How to reduce the amount of trivalent chrome in hexavalent chromium bath
Q. We are doing decorative nickel-chrome plating on ABS Plastic parts. Currently we are having problem in our hexavalent chromium plating bath, which has considerable amount of excess trivalent chrome. We appreciate it if anybody who knows how to reduce the amount of trivalent chrome to share it with us. Thank you for your kind help. Sincerely Yours,Irwan Nusantara
- Jakarta, Indonesia
A. If you plate on ABS you probably have a problem of trivalent chromium in your etching solution as well.
In the decorative solution you can plate a small dummy at high current over night. This will improve your situation. Another solution is using a porous pot. Porous pot will be good also for the chromic etcher.
chemical process supplier
A. Hi! you can "dummy plate" O.D. jobs for better hexavalent concentration.To keep plating quality electrodeposits always make a point to "dummy plate" O.D.'s with regular jobs for high hexavalent concentration, as frequently as possible .solomon mordecai
The best way to lower any contaminate including Tri is to use a porous pot which can be purchased from a couple of suppliers
I like porous pot better because it help get out any other contaminants copper or iron they are worth there weight in gold. If you run your porous pot on a regular basis you can stop these types from popping upChris Snyder
plater - Charlotte, North Carolina
A. Dear Sir,
I have found that the most cost effective way to convert trivalent to hexavalent chrome and remove dissolved metals from your chrome plating bath is the Porous Pot method. Dummy plating wastes the chrome that plates on the dummy rod and the removal of dissolved metals is not as efficient. I also tried ion exchange and dialysis, but preferred using Porous Pots.Douglas Dulgarian
plating shop - Los Angeles, California, USA
A. It sounds like if it was me I'd make up a troubleshooting bath. In Decorative plating just one tank means about $1,000 per hour and if down I can't wait to get it back up. Running a dummy is a dummy action of the old school, costs big money and wastes too much chrome, nickel, copper and iron. I tried the POT METHOD -- it's too slow. So what I do is make up a clean hot tank and place the bath into it. Then await for 60/70% of the water to dispatch. Then mix well, removing and placing 60% of this new bath back onto the plating line adding fresh water. I am only trouble shooting and the chemist can run tests to bring the bath up to spec. Remember, don't add too much ... you can always add to the bath and this works fast for me.Russell Chales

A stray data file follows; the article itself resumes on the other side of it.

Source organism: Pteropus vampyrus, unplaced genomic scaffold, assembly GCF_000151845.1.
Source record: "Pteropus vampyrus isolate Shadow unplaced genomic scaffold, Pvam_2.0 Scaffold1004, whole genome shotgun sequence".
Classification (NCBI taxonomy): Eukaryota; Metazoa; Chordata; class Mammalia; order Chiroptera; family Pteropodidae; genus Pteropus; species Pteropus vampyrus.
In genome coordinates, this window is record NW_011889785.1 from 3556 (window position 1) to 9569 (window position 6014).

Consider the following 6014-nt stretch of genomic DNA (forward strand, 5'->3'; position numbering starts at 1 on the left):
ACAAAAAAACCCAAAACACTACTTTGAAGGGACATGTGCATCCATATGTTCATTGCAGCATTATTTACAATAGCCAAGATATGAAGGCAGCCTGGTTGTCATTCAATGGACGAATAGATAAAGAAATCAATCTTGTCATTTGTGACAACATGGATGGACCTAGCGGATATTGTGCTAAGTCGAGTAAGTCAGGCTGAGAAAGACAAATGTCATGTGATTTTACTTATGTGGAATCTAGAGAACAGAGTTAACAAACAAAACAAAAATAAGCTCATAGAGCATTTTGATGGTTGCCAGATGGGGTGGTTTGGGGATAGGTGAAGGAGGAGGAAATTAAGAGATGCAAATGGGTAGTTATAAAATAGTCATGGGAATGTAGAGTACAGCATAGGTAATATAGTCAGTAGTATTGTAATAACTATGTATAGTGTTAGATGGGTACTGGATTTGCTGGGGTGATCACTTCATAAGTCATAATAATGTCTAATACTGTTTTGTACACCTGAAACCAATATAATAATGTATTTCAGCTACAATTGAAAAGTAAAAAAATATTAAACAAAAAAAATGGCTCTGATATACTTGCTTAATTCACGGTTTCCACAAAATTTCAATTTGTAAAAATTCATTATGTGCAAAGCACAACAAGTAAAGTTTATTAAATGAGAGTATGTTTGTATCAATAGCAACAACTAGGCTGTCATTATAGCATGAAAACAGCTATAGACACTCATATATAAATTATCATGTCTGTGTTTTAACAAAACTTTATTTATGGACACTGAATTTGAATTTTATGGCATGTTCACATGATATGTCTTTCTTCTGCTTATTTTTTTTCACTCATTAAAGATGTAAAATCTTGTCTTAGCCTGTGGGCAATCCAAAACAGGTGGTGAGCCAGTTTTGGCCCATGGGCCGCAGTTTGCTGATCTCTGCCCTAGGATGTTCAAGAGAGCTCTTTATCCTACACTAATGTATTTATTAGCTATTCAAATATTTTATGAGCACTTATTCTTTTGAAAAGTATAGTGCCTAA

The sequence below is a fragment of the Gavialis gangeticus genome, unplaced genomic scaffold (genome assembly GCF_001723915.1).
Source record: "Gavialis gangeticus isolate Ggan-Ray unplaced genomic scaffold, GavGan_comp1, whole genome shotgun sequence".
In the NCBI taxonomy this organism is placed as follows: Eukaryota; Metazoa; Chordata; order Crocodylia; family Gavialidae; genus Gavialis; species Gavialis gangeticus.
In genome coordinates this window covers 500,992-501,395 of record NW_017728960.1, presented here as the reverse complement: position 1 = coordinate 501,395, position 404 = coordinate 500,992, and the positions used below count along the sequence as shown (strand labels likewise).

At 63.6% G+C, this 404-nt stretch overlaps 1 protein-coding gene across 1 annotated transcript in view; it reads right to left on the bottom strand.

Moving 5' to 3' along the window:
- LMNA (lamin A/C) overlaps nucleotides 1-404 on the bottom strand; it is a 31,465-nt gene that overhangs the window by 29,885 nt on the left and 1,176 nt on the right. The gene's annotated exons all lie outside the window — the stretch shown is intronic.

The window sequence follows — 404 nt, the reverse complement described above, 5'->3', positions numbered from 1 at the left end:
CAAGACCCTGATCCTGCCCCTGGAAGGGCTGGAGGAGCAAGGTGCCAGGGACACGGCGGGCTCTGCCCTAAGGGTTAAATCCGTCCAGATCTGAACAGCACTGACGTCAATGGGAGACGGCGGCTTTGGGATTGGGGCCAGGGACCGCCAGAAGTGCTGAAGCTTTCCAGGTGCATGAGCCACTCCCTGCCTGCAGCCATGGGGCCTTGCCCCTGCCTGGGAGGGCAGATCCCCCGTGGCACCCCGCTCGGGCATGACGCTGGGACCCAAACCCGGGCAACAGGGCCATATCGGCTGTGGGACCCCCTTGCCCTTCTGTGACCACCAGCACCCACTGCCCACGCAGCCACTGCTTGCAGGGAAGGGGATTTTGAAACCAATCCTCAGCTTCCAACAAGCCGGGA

plating shop - Lawrence, Massachusetts
March 30, 2011
Q. I do hexavalent chrome plating on flat nickel. I am getting a rough surface in one of my tanks. Other tank is fine, so cleaning issue is eliminated. Solution is 33 oz/gal chrome, and my catalyst is .33 oz/gal. 100 to 1 ratio. I am suspecting that too much trivalent chrome has built up over the years. I use 10 anodes in the tank. I hung 3 old lead anodes on the cathode bar to oxidize the trivalent back to hexavalent. Can anyone tell me how long, and what current would be appropriate.Dave K
plating shop - Dallas, Texas USA
April 4, 2011
Maintaining a high ratio of anode surface area to cathode surface area is the most important step to take. Re-oxidation of trivalent chromium is favored by low anode current density and solution agitation on the anodes.Lyle Kirman
consultant - Cleveland, Ohio
April 4, 2011
A porous pot is a wonderful tool for a chrome plater that does a lot of ID plating. It reduces the tramp metals and converts tri to hex. With the addition of a filter, it makes the solution look like a new tank.James Watts
- Navarre, Florida
December 5, 2014
Q. Dear sir,
We have hard chrome plating bath of 800 Liters capacity; we are facing plating problems like uncovering, dark plating, peeling of near jig contacts. Solution was analyzed and found:
Chromic acid = 245.0g/L
Sulphate = 4.5 g/L
Copper = 1.2 g/L
Fe = 9.2 g/L
Trivalent Chrome = 22.0 g/L
Please suggest me to reduce trivalent chrome and iron in plating bath and remedies to solve plating problems.
December 25, 2014
A. You can reduce trivalent chrome 1) High current dummy 2) Decant the tank and readjust other chemistry 3) Make sure you have enough anodes in chrome tank.4) Make sure your current is right
December 30, 2014-- apologies, finishing.com misfiled this reply, and didn't post it until January 16
A. Other purification methods in common use are the porous pot with a ceramic separator, and ion exchange.
The porous pot is good to re-oxidize the trivalent chromium back to hexavalent, but not so good on iron removal. Ion exchange removes all of the trivalent chromium and iron until it is exhausted, but the IX resin has a short life.
consultant - Cleveland, Ohio
January 23, 2015
Use a porous pot or a small cathode overnight and over the weekend always to lower the trivalent chrome.
3rd Generation in Plating
Consultant - Arvika, Sweden
January 25, 2015
Q. In days of old, a Peger Pot sold by Clarence Peger was a relatively inexpensive porous pot unit. He died and Jr. continued on for a while.
It seems to be no longer available. Does anyone know if someone else carried on with this or if there is a somewhat similar functional unit sold by anyone?
High end units are available, but quite expensive for small shops.
- Navarre, Florida
A. Hi James. He had a daughter Mary, too, who I saw at Sur/Fin after Clarence's passing. Their website still functions, still lists porous pots, and claims that the prices were updated in January 2013. So, unless someone has tried to contact them unsuccessfully, my assumption is they are still out there. Google "Hard Chrome Plating Consultants".
Ted Mooney, P.E. RET
Pine Beach, New Jersey
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